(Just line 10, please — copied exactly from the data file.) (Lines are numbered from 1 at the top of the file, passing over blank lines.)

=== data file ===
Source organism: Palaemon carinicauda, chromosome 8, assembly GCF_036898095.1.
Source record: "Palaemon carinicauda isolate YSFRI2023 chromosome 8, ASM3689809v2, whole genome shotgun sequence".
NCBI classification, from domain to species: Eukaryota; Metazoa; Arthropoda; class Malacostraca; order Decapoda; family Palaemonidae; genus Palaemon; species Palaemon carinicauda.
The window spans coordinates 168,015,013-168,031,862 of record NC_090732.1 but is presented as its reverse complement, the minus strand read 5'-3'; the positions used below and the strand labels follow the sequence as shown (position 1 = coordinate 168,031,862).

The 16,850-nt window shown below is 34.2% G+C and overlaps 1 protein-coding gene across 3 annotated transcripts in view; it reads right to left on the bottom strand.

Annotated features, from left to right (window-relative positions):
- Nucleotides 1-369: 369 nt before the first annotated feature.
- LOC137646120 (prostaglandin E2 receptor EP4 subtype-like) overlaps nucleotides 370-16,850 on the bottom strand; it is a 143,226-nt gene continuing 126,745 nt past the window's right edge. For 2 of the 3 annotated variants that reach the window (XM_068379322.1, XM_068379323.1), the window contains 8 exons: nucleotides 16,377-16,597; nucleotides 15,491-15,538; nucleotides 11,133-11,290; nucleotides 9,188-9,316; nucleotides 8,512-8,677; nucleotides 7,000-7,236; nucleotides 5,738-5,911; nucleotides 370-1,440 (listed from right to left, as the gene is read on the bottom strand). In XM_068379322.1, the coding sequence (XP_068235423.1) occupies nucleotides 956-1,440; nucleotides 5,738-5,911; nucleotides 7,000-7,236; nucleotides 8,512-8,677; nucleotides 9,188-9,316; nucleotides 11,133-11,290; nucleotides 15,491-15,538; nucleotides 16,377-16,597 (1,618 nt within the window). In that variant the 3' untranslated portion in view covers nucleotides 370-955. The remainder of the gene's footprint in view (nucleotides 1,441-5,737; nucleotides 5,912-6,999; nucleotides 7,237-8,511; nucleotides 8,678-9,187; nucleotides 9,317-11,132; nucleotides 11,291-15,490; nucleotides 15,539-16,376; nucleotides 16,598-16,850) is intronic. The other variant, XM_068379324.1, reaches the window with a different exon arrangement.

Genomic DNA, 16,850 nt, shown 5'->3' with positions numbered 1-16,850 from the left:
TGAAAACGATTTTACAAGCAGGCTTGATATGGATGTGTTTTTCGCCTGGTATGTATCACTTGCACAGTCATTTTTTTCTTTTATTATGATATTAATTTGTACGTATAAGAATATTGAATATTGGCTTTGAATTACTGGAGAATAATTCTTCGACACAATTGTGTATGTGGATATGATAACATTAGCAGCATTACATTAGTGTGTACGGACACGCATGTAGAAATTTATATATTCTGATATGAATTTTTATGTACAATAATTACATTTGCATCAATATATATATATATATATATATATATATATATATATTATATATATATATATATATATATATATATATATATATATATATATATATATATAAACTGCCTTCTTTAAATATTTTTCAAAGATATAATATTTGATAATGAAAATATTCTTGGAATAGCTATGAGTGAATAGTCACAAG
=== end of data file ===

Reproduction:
TGAAAACGATTTTACAAGCAGGCTTGATATGGATGTGTTTTTCGCCTGGTATGTATCACTTGCACAGTCATTTTTTTCTTTTATTATGATATTAATTTGTACGTATAAGAATATTGAATATTGGCTTTGAATTACTGGAGAATAATTCTTCGACACAATTGTGTATGTGGATATGATAACATTAGCAGCATTACATTAGTGTGTACGGACACGCATGTAGAAATTTATATATTCTGATATGAATTTTTATGTACAATAATTACATTTGCATCAATATATATATATATATATATATATATATATATATATTATATATATATATATATATATATATATATATATATATATATATATATATATATAAACTGCCTTCTTTAAATATTTTTCAAAGATATAATATTTGATAATGAAAATATTCTTGGAATAGCTATGAGTGAATAGTCACAAG